Manufacturer's Equipment Properly Valued by Personal Property Appraiser
In Spartech Polycom, Inc. v. City of St. Clair, Michigan Court of Appeals, No. 295334, March 8, 2011, the Court of Appeals ruled that the Michigan Tax Tribunal properly held that a manufacturer's personal property should be valued for property tax purposes at the lower true cash value that was proposed by the manufacturer's personal property appraiser, the Michigan Court of Appeals has held. The manufacturer's equipment was appraised using a market comparison approach that compared the appraised property to the prices paid for similar items in the current market. The appraiser generally relied on large websites like eBay or a conglomeration of market sellers. When using eBay, the appraiser looked at the Buy It Now price, rather than the auction price.
The city argued on appeal that the method used by the appraiser did not meet the statutory requirements in determining true cash value. Under the applicable statutory provision, auction prices could only be used to determine the true cash value if auction sales had become a common method of acquisition for that type of property in Michigan. The city also asserted that there was no evidence that the manufacturer or any other company ever bought any machinery through eBay and that the appraiser's valuation failed to account for freight, taxes, and installation on the value of the property.
The Michigan Court of Appeals noted that the appraiser identified the Buy It Now price as the price for which the seller would be willing to immediately part with the item. The Buy It Now price was a fixed price set by the seller, not a price offered by prospective buyers participating in an auction. As for the city's assertion that a valuation based on the market approach must be supported by evidence of verified sales, the city failed to identify any statute, case law, or administrative rule or regulation that required such a showing.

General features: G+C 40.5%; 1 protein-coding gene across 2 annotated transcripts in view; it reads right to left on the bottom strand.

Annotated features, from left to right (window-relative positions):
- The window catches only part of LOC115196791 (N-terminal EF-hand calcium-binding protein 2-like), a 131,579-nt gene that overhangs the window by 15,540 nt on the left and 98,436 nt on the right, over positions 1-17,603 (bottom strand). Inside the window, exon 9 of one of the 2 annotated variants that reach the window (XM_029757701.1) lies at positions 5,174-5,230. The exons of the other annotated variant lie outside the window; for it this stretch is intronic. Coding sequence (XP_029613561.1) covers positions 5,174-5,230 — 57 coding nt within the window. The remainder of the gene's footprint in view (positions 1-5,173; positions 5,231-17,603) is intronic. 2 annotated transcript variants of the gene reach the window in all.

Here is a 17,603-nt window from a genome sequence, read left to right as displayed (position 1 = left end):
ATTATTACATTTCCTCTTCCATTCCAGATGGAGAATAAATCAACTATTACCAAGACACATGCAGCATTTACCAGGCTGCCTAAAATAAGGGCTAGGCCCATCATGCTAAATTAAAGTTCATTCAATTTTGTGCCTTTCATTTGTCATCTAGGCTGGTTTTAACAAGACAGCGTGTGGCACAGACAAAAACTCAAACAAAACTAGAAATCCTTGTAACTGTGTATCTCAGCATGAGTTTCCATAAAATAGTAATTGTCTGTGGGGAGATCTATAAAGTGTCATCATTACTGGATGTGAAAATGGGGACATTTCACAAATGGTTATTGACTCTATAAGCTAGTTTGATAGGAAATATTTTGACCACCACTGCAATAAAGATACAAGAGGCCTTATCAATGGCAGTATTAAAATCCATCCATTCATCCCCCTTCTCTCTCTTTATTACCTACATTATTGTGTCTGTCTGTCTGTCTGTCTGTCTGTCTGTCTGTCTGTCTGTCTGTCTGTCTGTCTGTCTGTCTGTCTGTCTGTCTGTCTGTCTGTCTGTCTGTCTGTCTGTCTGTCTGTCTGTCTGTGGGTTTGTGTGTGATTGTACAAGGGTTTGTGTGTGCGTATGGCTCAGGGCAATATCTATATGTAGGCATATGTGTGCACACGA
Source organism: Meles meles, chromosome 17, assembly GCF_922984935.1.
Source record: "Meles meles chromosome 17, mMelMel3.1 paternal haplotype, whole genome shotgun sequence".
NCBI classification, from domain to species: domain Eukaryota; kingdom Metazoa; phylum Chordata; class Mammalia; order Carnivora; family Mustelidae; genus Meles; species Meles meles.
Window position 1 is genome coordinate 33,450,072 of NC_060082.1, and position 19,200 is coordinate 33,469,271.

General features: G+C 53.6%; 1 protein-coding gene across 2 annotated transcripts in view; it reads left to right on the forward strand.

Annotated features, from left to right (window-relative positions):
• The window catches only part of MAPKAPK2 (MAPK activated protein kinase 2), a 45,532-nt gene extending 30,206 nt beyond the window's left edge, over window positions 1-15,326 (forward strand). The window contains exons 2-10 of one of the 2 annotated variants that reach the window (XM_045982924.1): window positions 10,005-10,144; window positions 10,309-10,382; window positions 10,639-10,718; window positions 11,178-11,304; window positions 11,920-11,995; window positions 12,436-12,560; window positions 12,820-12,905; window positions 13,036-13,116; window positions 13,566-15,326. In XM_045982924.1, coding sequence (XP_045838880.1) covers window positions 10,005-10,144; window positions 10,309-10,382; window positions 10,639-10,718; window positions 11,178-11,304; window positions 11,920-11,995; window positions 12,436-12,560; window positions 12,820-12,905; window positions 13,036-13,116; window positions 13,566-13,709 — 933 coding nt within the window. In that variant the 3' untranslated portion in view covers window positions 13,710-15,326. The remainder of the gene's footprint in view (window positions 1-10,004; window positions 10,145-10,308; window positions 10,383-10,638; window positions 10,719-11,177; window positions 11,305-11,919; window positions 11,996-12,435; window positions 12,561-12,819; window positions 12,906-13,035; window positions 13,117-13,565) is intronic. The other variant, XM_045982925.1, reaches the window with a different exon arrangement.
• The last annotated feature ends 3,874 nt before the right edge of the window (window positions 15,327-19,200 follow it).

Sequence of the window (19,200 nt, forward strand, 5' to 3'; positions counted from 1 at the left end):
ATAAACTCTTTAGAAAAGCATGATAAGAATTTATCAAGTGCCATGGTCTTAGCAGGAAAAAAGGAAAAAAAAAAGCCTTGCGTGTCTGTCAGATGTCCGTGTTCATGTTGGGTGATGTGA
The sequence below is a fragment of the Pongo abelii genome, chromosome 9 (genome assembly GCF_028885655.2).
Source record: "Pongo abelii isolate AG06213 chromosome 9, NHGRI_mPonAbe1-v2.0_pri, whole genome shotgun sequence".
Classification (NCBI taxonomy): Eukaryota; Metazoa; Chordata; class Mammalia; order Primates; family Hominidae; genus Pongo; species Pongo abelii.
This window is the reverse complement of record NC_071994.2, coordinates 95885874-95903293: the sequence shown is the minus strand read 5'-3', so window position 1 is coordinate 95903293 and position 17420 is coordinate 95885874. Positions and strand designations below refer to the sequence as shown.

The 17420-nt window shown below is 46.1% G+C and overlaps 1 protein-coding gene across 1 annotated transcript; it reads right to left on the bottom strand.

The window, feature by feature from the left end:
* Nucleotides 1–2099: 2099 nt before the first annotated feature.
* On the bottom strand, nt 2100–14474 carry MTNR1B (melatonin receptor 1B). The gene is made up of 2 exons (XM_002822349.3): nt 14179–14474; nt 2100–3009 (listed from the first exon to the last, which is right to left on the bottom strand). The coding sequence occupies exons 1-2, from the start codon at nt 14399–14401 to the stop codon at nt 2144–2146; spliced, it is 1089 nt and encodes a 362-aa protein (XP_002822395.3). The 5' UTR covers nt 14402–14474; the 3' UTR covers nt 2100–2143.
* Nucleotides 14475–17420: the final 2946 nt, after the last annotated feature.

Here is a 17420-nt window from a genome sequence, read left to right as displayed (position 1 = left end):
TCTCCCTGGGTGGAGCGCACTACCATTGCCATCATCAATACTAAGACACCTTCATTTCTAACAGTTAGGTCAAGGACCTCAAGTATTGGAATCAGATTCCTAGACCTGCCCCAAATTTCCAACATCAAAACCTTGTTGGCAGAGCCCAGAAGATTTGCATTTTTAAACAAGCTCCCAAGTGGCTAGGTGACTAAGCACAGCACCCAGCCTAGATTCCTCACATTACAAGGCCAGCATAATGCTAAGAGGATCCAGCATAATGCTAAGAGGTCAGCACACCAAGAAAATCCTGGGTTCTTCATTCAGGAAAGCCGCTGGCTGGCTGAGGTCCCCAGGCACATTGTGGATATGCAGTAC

The court also previously held that installation, freight, and sales tax were appropriately included in true cash value unless there was evidence that these costs were not part of the market. In this case, the tribunal specifically found evidence that freight, installation, and taxes were not included in the market price of the goods at issue, and under those conditions, the tribunal was permitted to exclude the additional charges.